2003 CPEO Military List Archive

From: CPEO Moderator <cpeo@cpeo.org>
Date: 28 Jul 2003 15:38:20 -0000
Reply: cpeo-military
Subject: [CPEO-MEF] State may experience buildup of military forces
State may experience buildup of military forces
By William Cole
Monday, July 28, 2003

A reorganization of U.S. forces worldwide could bring a degree of
military buildup to Hawai'i not seen since the Vietnam War, subsequently
undoing much of the downsizing that followed the end of the Cold War.

Ambitious plans for a $1.5 billion Stryker brigade, eight C-17 cargo
planes, and the possibility of an aircraft carrier strike group would
re-orient some of the United States' most advanced firepower to the
middle of the Pacific.

All of the additions could bring approximately 17,000 military members
to O'ahu, counting their families  even more if carrier escort ships
are added to Pearl Harbor.

"It's kind of interesting to look at the evolving military strategy here
in Hawai'i because that mission has changed dramatically in the past 10
years," said Daniel Martinez, historian for the USS Arizona Memorial.

_From a peak of 134,000 in 1988, the number of military and family
members in Hawai'i in 2002 stood at 81,610, according to the Hawai'i
Department of Business, Economic Development & Tourism.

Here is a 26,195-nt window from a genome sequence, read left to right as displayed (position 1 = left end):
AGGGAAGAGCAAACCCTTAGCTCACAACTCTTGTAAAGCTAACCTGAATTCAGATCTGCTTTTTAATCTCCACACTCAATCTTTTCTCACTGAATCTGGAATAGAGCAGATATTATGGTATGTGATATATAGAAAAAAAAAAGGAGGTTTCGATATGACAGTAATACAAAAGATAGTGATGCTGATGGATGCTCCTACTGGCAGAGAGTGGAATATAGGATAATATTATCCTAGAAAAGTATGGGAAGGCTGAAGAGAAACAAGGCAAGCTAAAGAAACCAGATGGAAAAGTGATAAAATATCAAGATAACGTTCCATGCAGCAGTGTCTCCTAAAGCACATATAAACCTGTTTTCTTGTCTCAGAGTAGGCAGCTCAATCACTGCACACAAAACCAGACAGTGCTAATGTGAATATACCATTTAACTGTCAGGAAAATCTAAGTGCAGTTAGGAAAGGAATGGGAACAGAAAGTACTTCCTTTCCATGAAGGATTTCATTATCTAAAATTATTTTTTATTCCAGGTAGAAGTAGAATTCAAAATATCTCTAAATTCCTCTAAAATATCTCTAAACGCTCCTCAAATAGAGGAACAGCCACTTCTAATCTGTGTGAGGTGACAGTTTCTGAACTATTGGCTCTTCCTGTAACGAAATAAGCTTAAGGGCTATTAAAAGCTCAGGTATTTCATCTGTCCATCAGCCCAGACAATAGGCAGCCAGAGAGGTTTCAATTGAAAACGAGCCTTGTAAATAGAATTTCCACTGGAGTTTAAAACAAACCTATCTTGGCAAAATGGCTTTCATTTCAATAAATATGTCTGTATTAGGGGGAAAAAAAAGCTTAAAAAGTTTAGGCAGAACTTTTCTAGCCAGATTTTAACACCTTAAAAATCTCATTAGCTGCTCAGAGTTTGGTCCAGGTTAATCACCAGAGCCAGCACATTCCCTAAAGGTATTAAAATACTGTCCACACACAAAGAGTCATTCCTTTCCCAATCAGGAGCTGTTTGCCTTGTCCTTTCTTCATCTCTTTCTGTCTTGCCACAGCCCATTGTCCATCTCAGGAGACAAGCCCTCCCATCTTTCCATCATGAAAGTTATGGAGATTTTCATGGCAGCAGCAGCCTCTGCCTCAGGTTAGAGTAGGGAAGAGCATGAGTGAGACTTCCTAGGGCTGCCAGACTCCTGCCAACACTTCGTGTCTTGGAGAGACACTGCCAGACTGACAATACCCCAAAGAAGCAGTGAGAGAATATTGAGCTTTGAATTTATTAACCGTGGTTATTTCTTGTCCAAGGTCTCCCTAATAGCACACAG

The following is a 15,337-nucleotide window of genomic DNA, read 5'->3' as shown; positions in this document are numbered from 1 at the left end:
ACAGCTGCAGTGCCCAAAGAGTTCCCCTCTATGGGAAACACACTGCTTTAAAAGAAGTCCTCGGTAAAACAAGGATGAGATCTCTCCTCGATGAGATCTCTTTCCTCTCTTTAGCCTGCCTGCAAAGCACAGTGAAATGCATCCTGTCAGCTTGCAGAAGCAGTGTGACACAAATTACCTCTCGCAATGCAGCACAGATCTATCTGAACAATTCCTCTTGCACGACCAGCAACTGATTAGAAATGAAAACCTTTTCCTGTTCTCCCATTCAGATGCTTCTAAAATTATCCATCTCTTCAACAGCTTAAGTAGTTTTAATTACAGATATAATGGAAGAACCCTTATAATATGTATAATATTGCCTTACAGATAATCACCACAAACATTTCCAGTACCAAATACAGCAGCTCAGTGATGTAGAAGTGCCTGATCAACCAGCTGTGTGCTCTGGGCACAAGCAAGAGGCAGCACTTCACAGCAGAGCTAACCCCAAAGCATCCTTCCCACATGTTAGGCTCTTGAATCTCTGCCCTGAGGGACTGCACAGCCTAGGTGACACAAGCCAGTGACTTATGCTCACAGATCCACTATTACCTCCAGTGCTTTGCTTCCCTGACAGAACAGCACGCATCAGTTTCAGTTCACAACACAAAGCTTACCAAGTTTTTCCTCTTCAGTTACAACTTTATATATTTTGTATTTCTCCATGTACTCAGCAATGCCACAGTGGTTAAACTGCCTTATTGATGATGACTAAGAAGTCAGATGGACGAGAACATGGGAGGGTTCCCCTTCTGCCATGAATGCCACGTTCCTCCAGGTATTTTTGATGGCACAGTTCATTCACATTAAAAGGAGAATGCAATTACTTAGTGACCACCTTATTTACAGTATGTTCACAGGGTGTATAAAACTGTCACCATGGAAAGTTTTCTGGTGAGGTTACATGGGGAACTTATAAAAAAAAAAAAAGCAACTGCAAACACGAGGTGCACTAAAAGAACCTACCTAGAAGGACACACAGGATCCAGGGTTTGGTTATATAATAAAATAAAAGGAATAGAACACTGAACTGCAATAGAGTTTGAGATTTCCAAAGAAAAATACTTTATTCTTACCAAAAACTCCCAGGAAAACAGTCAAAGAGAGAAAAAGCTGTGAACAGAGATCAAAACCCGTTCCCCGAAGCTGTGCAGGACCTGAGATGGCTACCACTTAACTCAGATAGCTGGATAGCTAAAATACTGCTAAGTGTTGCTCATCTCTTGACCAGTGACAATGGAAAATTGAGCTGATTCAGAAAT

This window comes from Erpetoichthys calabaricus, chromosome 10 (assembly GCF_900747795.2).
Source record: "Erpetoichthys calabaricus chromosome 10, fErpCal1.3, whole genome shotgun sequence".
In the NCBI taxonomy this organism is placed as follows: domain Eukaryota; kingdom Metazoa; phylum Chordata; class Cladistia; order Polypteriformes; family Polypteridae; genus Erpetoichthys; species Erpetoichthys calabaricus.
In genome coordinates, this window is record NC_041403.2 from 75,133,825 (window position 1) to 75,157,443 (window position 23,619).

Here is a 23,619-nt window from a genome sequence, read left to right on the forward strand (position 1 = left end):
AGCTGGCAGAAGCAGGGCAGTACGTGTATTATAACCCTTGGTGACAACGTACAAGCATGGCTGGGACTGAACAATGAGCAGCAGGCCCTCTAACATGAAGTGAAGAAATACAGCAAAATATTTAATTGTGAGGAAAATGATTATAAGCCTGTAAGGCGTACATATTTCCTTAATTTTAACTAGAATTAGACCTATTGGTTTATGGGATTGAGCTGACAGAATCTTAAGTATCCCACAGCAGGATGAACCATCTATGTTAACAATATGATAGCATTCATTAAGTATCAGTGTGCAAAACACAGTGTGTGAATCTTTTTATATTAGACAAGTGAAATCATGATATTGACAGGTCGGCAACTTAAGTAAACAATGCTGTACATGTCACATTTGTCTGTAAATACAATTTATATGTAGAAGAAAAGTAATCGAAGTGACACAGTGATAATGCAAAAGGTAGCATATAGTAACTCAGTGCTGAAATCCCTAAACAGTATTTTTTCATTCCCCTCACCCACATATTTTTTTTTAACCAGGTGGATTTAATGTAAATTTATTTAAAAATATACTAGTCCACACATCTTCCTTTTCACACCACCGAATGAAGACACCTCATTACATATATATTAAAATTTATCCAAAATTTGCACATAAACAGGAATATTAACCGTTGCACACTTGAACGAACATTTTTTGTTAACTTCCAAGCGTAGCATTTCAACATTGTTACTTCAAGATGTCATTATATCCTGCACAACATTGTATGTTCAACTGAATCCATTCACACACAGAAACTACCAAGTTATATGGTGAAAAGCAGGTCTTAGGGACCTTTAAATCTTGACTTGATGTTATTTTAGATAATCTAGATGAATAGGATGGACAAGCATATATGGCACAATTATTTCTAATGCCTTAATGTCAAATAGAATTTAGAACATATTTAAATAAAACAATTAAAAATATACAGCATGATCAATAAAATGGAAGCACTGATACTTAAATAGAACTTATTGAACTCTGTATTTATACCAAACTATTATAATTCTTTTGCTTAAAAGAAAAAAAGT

There were 21 surface ships based at Pearl Harbor in 1988, compared with
11 today.

These days, it's all about speed  getting to the battle faster  and
departing from Hawai'i cuts a week's sailing time to Asia for an
aircraft carrier. The Army's goal is to be able to deliver a Stryker
brigade of eight-wheeled vehicles anywhere in the world in 96 hours.

"We're talking about a much stronger mobile force that doesn't take days
or weeks to get to an area of contention, it can literally take hours,"
Martinez said.

Not since World War II has a carrier been based here. The Navy also is
looking at basing a carrier air wing of 70 to 80 aircraft on O'ahu and
adding escort ships to Pearl Harbor.

"That (a carrier for Hawai'i) would be just a hugely dramatic shift,"
said Patrick Garrett, a military analyst for GlobalSecurity.org, a
Virginia-based think tank.

It would be a huge shift economically, as well.


"We're very concerned about this buildup," said Kyle Kajihiro, program
director for the American Friends Service Committee, a peace and justice
organization founded by the Quakers. "Already the military controls so
much land here  we were looking forward to some of those lands being
cleaned up and returned after the end of the Cold War. But now it looks
like they're even going to take back some of those lands."

The former Barbers Point Naval Air Station  now called Kalaeloa  is
being eyed as a base for a carrier air wing. The Army, meanwhile, is
seeking 1,500 to 2,100 acres adjacent to Schofield Barracks, 71 acres in
Kahuku, and 23,000 additional acres on the Big Island for training with
Stryker vehicles.

Kajihiro reiterated the oft-stated complaint that the military needs to
clean up the land it has polluted before it uses even more.

"The military here is the largest polluter," Kajihiro said. "We've
identified over a thousand contaminated sites, and they've failed to
clean up the ones they have attempted to remediate  such as

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